SHRM11 – Day Minus 5 – Michael J. Fox – Rant or Rave?

When it was announced last year that Al Gore was going to be one of the keynote speakers at the 2010 SHRM Annual Conference, the HR web exploded with a firestorm of  negative comments on his selection, and a whole rash of people claimed they weren’t going to attend because of his persona and his politics. I even chimed in on the issue, although my blog post argued against avoiding an entire conference because of one speaker.

So I was a tad surprised when no one seemed to care this year that the speaker chosen to close the conference and send 15 or 20 thousand attendees forward to impact the HR field was Michael J. Fox. Seriously?

Don’t get me wrong – I loved the guy as Marty McFly in the Back To the Future movie franchise, and I applaud him for starting a foundation to address Parkinson’s disease after he was diagnosed with the illness. But in this day and age, when jobs remain scarce and HR is increasingly addressing its corporate relevancy, do we really need to hear a semi-retired actor talk about Parkinson’s disease?

SHRM says Michael J. Fox will “close the 2011 conference with his incredible story; he will talk about his struggle, his outlook on life and how to remain positive, even in difficult times.”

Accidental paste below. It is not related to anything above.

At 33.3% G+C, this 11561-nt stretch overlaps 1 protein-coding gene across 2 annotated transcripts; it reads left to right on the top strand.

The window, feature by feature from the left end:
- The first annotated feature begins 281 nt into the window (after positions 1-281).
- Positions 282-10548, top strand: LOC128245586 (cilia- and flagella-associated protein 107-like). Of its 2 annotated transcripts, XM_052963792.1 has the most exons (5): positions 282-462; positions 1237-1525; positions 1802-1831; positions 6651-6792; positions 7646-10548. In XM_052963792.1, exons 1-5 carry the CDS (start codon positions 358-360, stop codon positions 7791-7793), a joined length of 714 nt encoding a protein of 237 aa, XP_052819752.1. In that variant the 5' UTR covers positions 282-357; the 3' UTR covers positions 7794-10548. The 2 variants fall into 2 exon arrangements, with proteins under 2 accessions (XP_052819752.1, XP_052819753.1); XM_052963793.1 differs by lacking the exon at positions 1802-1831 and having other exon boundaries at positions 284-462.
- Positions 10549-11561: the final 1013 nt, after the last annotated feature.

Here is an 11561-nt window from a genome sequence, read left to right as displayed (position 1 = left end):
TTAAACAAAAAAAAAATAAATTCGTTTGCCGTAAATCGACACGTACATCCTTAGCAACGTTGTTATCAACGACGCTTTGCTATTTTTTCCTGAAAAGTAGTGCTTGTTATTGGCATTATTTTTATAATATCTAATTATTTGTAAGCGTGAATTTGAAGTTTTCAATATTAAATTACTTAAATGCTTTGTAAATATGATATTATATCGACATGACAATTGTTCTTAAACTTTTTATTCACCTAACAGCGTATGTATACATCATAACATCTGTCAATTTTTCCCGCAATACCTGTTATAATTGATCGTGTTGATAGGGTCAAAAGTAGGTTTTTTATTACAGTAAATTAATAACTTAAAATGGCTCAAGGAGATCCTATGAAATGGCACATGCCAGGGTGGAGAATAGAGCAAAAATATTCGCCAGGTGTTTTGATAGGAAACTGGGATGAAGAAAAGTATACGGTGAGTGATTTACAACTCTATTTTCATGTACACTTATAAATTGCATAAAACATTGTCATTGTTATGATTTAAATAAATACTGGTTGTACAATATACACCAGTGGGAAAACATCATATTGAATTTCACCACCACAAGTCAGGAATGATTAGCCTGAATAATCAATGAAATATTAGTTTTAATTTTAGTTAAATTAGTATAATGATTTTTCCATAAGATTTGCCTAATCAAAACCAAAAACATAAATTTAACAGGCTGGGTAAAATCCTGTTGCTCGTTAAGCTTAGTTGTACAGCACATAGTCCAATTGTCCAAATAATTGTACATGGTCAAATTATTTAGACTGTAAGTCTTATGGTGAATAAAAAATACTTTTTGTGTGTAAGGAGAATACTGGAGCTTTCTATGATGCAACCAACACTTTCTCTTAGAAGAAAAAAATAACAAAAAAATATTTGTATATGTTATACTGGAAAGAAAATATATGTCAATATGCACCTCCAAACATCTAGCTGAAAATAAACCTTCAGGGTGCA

I would rather have a dynamic leader – or several of them – talk about how HR can help create jobs and give  workers a better career experience.  The Dallas Mavericks Cheerleaders Dancers shaking their pom pons didn’t help that team win an NBA championship, organizational excellence did.

I’ll be flying home Wednesday morning and missing his speech, and I can’t say I’m too unhappy about that.


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3 thoughts on “SHRM11 – Day Minus 5 – Michael J. Fox – Rant or Rave?”

  1. Good post Joan. The uproar over Huffington speaking this year reminded me of the HUGE uproar over Gore last year. Like you, I stepped in on the “let him speak” side and was blasted for it by many people on SHRM Connect and a couple of groups on LinkedIn, both of which I stopped using because of the acid remarks and small mindedness.

    Like you, I don’t go for keynotes, I go for education and networking. If one decides to attend or not attend because of a specific keynote, both on the national and state conference level, are missing quite a bit.

    I look forward to reading your stream coming from LV. Have fun.

  2. Thanks, John. I missed the Huffington controversy, so it could not have been nearly as large as the Gore outburst. Huffington, Branson, and Hsieh all are successful entrepreneurs who built nationally recognized business brands, so I don’t care what their politics are – they’re legit. Michael J. Fox, if I take my tongue out of my cheek, really doesn’t seem to have anything to offer, unless he is a “drag out the puppies and kittens” response to controversial speakers. Who cares about the speakers (or the entertainment, for that matter). Give me content and networks, and I have gotten value.

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